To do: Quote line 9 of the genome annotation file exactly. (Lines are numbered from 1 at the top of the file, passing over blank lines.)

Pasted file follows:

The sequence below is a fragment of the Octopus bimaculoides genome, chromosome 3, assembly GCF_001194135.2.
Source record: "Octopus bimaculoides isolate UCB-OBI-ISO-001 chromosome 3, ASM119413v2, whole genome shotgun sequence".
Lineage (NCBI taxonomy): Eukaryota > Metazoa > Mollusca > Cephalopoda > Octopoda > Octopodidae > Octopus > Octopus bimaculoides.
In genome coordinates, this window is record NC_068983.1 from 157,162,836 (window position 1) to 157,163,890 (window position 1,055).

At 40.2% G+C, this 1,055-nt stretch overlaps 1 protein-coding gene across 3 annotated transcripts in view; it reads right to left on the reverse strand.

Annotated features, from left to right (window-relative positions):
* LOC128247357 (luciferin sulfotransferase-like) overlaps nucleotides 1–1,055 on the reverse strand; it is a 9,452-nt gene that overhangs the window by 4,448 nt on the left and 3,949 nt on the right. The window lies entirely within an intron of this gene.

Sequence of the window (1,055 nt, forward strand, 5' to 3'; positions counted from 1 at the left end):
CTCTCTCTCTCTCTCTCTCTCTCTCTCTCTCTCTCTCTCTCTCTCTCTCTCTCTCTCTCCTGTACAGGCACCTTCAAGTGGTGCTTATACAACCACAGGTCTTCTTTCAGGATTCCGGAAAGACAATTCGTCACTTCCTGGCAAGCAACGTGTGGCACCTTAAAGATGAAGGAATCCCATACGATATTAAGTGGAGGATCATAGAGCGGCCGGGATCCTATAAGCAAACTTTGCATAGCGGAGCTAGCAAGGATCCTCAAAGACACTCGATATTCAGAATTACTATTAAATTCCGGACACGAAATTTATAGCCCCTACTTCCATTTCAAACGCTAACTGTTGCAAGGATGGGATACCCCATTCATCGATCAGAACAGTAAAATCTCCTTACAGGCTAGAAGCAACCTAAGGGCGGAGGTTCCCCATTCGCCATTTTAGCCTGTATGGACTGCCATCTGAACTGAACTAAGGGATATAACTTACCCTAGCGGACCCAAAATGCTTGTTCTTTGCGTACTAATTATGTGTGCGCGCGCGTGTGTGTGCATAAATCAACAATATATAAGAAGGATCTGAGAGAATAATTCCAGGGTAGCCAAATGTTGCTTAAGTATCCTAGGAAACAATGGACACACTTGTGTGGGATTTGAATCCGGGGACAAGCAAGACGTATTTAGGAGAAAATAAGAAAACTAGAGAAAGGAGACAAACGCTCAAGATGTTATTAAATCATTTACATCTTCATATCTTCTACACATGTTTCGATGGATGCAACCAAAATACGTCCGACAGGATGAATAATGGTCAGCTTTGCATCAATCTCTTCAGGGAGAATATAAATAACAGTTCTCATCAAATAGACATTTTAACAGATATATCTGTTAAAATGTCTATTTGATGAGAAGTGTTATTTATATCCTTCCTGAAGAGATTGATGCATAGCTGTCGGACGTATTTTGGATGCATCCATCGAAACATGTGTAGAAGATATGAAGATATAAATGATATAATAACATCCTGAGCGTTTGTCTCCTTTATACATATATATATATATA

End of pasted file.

CTCTCTCTCTCTCTCTCTCTCTCTCTCTCTCTCTCTCTCTCTCTCTCTCTCTCTCTCTCCTGTACAGGCACCTTCAAGTGGTGCTTATACAACCACAGGTCTTCTTTCAGGATTCCGGAAAGACAATTCGTCACTTCCTGGCAAGCAACGTGTGGCACCTTAAAGATGAAGGAATCCCATACGATATTAAGTGGAGGATCATAGAGCGGCCGGGATCCTATAAGCAAACTTTGCATAGCGGAGCTAGCAAGGATCCTCAAAGACACTCGATATTCAGAATTACTATTAAATTCCGGACACGAAATTTATAGCCCCTACTTCCATTTCAAACGCTAACTGTTGCAAGGATGGGATACCCCATTCATCGATCAGAACAGTAAAATCTCCTTACAGGCTAGAAGCAACCTAAGGGCGGAGGTTCCCCATTCGCCATTTTAGCCTGTATGGACTGCCATCTGAACTGAACTAAGGGATATAACTTACCCTAGCGGACCCAAAATGCTTGTTCTTTGCGTACTAATTATGTGTGCGCGCGCGTGTGTGTGCATAAATCAACAATATATAAGAAGGATCTGAGAGAATAATTCCAGGGTAGCCAAATGTTGCTTAAGTATCCTAGGAAACAATGGACACACTTGTGTGGGATTTGAATCCGGGGACAAGCAAGACGTATTTAGGAGAAAATAAGAAAACTAGAGAAAGGAGACAAACGCTCAAGATGTTATTAAATCATTTACATCTTCATATCTTCTACACATGTTTCGATGGATGCAACCAAAATACGTCCGACAGGATGAATAATGGTCAGCTTTGCATCAATCTCTTCAGGGAGAATATAAATAACAGTTCTCATCAAATAGACATTTTAACAGATATATCTGTTAAAATGTCTATTTGATGAGAAGTGTTATTTATATCCTTCCTGAAGAGATTGATGCATAGCTGTCGGACGTATTTTGGATGCATCCATCGAAACATGTGTAGAAGATATGAAGATATAAATGATATAATAACATCCTGAGCGTTTGTCTCCTTTATACATATATATATATATA